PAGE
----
Costs cut by continuity of midwife care

The research led by Sally Tracy, professor of midwifery at the University of Sydney, randomly allocated 1748 pregnant women of varying risk into two groups to receive either caseload care from a named midwife, or standard public hospital maternity care with rostered midwives and shared care with medical practitioners.

While there was no significant difference in the overall rate of caesarean section between the two groups, women in the caseload group were more likely to have an unassisted birth without pharmacological analgesia and were less likely to have an elective caesarean (8%) than the standard care group (11%).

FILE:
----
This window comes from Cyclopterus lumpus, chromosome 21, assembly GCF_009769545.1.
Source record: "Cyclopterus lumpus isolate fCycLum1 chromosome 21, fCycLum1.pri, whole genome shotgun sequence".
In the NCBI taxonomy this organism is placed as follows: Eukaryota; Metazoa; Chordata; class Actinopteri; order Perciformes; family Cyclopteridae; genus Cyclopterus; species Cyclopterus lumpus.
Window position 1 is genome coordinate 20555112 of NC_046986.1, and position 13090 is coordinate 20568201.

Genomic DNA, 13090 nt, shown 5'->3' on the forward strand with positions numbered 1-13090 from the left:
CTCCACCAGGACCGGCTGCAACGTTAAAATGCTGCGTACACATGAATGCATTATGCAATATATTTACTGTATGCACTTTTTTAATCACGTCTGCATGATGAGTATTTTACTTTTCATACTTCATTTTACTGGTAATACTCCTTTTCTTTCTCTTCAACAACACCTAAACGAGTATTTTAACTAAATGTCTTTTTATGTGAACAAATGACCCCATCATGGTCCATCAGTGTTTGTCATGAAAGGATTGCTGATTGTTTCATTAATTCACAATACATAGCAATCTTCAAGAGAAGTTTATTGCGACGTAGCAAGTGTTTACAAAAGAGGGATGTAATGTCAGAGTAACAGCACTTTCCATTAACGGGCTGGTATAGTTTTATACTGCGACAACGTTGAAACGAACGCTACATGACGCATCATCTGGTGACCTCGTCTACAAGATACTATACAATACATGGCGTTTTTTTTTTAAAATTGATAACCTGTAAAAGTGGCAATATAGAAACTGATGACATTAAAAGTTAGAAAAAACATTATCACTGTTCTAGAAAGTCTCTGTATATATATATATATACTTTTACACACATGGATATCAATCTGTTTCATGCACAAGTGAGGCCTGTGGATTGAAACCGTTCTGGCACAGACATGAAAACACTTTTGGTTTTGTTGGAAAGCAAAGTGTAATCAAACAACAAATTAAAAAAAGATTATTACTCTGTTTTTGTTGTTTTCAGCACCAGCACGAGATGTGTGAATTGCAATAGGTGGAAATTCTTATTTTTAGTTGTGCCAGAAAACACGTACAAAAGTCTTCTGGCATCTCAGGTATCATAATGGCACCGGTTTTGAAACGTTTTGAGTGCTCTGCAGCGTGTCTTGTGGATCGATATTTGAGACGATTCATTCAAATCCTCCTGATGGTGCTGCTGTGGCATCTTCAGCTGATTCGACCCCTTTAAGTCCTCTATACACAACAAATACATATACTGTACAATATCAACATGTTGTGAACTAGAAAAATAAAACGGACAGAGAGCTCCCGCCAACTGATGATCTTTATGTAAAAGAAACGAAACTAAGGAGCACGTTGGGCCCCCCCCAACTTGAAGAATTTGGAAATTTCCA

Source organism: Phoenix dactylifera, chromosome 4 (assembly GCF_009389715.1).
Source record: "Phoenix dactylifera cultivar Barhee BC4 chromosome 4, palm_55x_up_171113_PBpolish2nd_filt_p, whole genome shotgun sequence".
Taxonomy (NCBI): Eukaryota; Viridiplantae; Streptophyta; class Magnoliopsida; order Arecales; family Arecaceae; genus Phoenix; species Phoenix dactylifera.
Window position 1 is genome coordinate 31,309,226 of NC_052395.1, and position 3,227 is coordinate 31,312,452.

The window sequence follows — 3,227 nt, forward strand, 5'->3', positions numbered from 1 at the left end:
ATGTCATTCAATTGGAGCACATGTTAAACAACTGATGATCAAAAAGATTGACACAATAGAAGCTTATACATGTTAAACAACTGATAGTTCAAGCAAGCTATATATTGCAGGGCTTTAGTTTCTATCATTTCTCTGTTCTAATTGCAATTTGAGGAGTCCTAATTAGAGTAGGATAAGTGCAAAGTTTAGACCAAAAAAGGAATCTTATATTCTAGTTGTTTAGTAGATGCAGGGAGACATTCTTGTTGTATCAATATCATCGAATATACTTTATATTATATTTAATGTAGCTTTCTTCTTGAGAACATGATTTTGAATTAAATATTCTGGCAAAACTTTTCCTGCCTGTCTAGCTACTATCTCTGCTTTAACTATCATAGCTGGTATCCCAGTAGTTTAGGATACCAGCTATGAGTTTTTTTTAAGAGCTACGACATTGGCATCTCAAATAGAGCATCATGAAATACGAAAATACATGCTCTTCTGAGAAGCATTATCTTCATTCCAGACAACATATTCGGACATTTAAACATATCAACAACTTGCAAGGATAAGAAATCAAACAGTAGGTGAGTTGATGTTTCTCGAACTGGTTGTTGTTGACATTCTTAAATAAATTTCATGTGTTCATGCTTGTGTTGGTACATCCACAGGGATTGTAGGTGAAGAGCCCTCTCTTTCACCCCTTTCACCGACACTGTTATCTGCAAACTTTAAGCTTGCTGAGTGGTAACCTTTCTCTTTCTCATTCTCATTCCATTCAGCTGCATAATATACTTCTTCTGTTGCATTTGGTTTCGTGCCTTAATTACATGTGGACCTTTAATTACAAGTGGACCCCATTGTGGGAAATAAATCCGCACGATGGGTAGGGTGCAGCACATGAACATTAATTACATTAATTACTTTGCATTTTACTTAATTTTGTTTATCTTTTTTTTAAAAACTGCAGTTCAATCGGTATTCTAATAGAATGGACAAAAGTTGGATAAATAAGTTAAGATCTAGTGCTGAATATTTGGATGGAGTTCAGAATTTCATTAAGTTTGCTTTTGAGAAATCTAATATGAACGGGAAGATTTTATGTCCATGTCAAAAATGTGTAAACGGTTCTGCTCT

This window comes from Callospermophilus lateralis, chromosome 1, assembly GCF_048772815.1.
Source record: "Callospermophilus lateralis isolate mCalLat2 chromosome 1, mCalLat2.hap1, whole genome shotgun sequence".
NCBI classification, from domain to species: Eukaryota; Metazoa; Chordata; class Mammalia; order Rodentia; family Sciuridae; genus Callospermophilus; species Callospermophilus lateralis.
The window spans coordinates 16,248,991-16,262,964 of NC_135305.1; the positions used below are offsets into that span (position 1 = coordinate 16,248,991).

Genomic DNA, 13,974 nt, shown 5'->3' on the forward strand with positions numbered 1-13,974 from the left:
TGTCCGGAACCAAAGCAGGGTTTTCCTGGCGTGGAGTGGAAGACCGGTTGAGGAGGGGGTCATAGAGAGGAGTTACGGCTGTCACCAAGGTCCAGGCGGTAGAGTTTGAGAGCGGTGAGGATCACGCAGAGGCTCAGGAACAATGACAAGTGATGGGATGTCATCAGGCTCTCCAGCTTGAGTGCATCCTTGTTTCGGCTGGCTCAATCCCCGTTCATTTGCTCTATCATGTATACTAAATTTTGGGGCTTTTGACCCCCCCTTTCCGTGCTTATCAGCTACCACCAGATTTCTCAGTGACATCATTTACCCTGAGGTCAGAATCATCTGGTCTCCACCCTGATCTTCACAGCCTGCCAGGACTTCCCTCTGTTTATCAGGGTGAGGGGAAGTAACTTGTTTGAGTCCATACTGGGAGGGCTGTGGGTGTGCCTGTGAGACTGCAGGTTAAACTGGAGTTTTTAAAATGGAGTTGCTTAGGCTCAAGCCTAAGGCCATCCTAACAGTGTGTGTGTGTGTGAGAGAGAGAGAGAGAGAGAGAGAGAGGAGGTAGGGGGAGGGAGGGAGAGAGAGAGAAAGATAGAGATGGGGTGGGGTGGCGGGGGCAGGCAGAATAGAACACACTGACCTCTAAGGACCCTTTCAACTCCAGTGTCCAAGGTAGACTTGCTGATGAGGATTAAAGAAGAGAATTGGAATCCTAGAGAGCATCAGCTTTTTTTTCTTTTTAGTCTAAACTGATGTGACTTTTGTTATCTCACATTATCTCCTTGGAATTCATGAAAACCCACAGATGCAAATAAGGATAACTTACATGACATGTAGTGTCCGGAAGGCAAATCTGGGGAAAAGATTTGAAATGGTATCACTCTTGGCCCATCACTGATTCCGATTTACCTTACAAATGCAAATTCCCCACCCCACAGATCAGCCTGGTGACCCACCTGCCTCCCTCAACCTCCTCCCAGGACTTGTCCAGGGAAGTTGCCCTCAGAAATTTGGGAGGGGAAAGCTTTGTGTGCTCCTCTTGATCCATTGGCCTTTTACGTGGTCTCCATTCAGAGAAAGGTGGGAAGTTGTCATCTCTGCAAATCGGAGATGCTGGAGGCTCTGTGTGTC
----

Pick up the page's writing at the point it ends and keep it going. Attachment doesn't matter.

The overall median cost of birth per woman was $566.74 less for caseload midwifery than standard care.

Neonatal outcomes did not differ between the two groups. However, women in the caseload group were more likely (30%) to experience spontaneous onset of labour and more likely to breastfeed at discharge from hospital.